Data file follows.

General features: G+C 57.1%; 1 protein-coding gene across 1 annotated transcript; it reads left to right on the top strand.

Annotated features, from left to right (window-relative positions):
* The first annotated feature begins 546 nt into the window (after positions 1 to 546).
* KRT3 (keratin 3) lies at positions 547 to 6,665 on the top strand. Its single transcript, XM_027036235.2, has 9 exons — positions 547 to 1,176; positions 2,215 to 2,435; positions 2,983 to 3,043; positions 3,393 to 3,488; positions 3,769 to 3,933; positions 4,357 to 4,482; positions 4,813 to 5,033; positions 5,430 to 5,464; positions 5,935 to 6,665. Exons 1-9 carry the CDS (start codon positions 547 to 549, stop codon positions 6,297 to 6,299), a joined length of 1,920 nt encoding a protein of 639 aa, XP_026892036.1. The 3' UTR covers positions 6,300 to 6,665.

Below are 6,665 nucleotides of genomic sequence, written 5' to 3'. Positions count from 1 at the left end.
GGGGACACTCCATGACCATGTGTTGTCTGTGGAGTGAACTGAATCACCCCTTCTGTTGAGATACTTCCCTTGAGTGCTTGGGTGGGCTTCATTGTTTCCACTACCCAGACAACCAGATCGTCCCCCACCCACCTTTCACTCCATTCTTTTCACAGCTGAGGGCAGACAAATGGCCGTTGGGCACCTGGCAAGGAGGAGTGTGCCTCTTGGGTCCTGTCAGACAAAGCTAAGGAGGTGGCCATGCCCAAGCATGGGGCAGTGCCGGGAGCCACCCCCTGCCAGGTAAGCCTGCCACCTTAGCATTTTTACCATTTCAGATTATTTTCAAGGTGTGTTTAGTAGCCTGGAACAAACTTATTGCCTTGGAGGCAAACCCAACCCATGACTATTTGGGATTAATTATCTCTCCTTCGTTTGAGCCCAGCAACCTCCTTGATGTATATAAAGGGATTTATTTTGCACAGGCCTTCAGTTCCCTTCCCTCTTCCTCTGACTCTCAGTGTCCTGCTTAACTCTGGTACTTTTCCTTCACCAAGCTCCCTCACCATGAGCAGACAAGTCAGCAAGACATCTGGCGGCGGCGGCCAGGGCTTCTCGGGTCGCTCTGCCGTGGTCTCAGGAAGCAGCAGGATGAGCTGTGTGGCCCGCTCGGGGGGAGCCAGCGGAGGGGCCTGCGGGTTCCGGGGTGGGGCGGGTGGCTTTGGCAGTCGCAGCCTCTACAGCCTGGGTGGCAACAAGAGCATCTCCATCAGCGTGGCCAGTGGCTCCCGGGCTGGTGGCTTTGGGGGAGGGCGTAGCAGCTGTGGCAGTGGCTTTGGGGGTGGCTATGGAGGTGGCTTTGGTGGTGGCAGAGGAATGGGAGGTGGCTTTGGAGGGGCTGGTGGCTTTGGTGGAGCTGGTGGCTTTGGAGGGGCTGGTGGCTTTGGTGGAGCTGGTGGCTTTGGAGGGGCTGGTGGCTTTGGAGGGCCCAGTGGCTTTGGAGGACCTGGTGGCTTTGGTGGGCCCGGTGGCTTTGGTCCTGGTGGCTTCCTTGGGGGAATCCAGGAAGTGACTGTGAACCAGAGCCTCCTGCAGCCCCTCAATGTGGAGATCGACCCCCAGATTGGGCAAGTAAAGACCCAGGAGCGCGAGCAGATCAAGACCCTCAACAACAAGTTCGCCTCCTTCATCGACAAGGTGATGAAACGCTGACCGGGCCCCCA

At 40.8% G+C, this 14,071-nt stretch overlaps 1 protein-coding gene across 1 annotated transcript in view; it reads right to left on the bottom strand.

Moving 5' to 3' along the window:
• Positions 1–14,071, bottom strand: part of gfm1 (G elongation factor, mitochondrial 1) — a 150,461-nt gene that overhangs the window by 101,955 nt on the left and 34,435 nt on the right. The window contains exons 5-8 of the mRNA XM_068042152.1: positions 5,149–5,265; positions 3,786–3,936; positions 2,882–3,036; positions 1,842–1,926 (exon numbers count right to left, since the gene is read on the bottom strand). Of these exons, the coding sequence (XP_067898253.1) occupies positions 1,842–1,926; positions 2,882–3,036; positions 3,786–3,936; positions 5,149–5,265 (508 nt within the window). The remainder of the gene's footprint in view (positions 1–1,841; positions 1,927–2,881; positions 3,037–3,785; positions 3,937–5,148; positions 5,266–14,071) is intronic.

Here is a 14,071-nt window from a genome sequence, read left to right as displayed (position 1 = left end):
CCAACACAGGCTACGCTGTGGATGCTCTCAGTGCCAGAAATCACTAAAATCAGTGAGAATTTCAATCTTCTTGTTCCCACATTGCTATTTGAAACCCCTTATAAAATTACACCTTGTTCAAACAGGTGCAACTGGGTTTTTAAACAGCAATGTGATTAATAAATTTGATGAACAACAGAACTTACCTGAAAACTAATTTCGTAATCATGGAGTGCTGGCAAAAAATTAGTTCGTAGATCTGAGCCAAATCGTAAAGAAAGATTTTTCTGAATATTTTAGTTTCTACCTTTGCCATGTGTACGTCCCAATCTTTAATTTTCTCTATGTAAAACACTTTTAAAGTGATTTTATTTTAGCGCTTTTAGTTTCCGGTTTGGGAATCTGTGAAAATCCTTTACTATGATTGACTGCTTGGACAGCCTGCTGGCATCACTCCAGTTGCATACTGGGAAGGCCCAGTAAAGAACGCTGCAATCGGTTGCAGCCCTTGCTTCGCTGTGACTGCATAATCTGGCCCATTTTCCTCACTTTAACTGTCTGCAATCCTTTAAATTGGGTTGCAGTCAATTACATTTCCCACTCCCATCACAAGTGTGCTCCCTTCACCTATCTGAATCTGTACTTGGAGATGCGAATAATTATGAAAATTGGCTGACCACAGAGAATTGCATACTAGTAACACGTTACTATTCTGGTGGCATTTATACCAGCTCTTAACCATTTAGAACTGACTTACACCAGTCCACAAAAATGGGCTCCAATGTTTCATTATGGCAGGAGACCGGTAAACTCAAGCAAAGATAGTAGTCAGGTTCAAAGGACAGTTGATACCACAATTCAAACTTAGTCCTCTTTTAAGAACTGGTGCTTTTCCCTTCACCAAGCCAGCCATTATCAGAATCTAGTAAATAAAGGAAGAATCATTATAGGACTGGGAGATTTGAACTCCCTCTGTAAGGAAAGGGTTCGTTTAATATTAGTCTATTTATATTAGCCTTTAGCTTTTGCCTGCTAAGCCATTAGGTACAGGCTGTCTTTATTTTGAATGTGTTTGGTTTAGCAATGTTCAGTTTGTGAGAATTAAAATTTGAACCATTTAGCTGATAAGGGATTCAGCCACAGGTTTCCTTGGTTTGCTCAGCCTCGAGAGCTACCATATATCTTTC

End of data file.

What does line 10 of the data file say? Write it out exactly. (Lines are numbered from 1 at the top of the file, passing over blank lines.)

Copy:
Here is a 14,071-nt window from a genome sequence, read left to right as displayed (position 1 = left end):